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Quick Review: Gargoyle’s Quest (Game Boy)

Having been born in 1995 and grown up in the 6th and 7th console generations, I missed out on a lot of classic titles. I didn’t know how to use emulators at the time and I was always very careful using my money so I didn’t get every virtual console title I was interested in. For fucks sake I only just recently started playing through the Castlevania series. The issue that comes with trying to revisit these older games is that not only is there a fuck ton of them, but that new games don’t stop coming out either.

Then there are people like me who have backlogs with 900+ games and who is constantly watching all corners of the market for anything interesting. Gargoyle’s Quest is not quite as popular as a lot of the more fondly remembered classics of the time period. For those that don’t know, Gargoyle’s Quest is a spinoff of the Maki-mura/Ghosts ‘n Goblins series starring one of those little red demons that everyone hates so much. I kinda failed to mention in my review of Ghosts ‘n Goblins that the original arcade game was from 1985 and thus was pretty advanced for the time but likely aged poorly. The same can probably be said of Gargoyle’s Quest.Gargoyle’s Quest was not just a simple sidescroller like Ghosts ‘n Goblins was. The game has instead had many RPG elements such as an overworld map, towns, NPCs (btw thanks for tainting that word gamerbros), as well as stat upgrades that you are given over the course of the game. The overworld map is really just for show because there are no sidequests of any sort and the game is strictly linear. The only time any sort of exploration comes into a rather annoying puzzle near the end where you will have a lot of spots that lead to the same level but put you somewhere you could have gone by walking, yet one of those spots will have you complete that same level and lead you to the next place you are supposed to go but you only know which one because of an NPC and even then you likely won’t get it because the message is cryptically worded. I know that last sentence ran on for way too long but it just sounds funnier that way.

Gargoyle's Quest | Naga's Path
Imagine if every word of that last sentence scrolled as slowly as the text in this game.

For some God forsaken reason, Capcom thought it would be a neat idea to include random encounters in a non turn based game where you get no experience points or levels. Instead you get the games currency from these random battles, which can be used to buy extra lives. The random battles are similar to those in Zelda 2 with the exception that you cannot run from them. Thankfully most battles are short so they aren’t too intrusive, but they also do not add anything significant to the game either.

The story is slightly more involved than most games of the time. It’s basically “evil wizard rules the world go kill him” but with a Halloweeny setting but it was kinda neat to see unfold. The key problem with Gargoyle’s Quest is that the RPGs elements don’t really make the game any more fun to play. It is kinda neat that they did some of these things but it really only adds aesthetic. As much as I enjoy the music and the graphics in this game, the problem comes with the gameplay.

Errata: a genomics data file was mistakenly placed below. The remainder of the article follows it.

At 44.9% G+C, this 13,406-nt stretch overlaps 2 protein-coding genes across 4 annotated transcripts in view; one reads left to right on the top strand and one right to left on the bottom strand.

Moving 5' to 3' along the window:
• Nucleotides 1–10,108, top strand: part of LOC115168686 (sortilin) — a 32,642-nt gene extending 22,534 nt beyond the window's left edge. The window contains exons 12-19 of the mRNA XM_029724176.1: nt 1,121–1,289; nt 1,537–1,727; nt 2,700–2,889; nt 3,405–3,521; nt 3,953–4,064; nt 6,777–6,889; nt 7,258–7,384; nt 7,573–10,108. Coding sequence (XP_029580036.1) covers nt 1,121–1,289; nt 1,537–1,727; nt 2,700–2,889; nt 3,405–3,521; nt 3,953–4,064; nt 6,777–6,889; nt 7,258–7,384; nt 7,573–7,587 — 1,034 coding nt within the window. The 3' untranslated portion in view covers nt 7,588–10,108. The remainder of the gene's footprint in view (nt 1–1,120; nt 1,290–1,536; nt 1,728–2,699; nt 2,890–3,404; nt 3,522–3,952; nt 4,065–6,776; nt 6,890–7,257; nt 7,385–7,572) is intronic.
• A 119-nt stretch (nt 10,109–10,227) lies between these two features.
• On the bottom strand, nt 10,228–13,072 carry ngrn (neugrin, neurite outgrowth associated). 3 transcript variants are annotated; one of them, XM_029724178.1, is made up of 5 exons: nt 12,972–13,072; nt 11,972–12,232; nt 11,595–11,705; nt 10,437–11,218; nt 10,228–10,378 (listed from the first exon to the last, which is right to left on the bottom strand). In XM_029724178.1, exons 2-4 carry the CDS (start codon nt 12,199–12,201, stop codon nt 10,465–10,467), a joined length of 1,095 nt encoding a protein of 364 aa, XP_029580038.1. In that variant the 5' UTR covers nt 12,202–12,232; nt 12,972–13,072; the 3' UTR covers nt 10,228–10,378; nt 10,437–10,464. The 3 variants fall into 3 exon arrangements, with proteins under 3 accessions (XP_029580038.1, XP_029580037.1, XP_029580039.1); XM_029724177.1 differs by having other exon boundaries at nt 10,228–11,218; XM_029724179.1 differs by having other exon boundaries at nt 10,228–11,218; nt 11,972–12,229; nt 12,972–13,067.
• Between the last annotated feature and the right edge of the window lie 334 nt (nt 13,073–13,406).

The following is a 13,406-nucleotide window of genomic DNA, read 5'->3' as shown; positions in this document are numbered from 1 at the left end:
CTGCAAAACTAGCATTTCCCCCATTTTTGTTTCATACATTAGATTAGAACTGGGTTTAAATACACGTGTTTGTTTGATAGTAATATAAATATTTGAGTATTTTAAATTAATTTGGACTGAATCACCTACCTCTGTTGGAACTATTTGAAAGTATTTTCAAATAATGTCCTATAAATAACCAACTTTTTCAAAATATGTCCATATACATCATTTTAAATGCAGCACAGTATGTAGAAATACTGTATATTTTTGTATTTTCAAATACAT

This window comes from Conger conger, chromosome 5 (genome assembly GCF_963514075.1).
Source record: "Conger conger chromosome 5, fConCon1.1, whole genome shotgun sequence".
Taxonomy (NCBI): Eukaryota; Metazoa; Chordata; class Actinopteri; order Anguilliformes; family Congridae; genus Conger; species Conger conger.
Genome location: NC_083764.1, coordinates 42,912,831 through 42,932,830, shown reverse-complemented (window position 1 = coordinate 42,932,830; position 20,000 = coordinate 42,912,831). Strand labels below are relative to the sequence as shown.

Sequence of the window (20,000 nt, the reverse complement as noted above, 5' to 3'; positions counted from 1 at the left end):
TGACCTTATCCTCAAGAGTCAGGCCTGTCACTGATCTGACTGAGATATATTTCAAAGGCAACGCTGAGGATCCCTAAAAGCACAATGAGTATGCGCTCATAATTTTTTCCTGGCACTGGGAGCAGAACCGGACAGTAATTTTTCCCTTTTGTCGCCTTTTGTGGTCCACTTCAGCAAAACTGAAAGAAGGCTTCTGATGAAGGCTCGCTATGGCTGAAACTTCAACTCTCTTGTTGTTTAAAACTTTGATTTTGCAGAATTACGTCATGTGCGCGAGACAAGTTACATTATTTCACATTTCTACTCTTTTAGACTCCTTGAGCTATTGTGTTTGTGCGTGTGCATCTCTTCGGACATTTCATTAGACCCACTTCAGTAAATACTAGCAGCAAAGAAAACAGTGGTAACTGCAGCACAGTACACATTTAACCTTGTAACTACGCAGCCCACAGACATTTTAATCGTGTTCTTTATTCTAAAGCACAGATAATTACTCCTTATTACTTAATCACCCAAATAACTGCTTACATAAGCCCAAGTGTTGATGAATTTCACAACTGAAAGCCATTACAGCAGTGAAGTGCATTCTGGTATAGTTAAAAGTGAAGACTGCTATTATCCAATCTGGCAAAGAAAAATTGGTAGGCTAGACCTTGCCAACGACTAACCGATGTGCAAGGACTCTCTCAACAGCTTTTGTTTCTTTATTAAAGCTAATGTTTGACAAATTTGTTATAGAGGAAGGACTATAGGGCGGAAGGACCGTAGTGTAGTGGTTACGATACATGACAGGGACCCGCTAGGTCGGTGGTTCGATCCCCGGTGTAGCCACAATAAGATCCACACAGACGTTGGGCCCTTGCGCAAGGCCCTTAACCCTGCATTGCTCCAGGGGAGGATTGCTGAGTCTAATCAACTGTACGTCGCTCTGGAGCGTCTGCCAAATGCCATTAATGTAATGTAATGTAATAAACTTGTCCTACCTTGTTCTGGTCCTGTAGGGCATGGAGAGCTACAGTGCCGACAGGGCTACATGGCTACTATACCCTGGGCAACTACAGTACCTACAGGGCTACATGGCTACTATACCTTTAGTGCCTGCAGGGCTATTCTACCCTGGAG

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Gargoyle’s Quest does definitely have its moments, but I found the the base sidescrolling levels didn’t do much for me. The first major issue was the lives system and needing to restart from the last town you were at every time you run out of lives… which will happen a lot. Right now I am currently undecided as to whether or not Gargoyle’s Quest is as hard as Ghosts ‘n Goblins, but I will give the latter credit in that it at least granted infinite continues. In Gargoyle’s Quest you have to backtrack through the world map AND start a level over again.

Additionally, most enemies later in the game will knock off two or three hearts per touch (when the max amount you get by the end of the game is 5 and go through most of the game with less) and the few recovery hearts you find are often in hard to reach areas where you will take even more damage trying to get them. There are also a lot of cheap hits that you can’t avoid due to the fact that Firebrand can cling to walls ala Ninja Gaiden, but he can’t slide down them and will always jump right into a hazard if it is placed right above the wall he clings to.

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So this naturally will make the game frustratingly difficult if you are playing on an original system, but if you are playing the e-shop version then you can use restore points. That is what I did but it always feels like I’m cheating with those despite the fact that I likely would not have had the patience to complete this game without them.

So the question is whether or not I would recommend this game, and the answer is… maybe. Unless one is particularly determined, I won’t imagine them completing the game but there were some fun moments. I’m unlikely to play this game again though. I do however plan to give the sequels a shot given that they could improve on this, and I’ve heard a lot of good things about Demon’s Crest. Also I am interested in the other Ghouls ‘n Ghosts titles as well so I may play them to.

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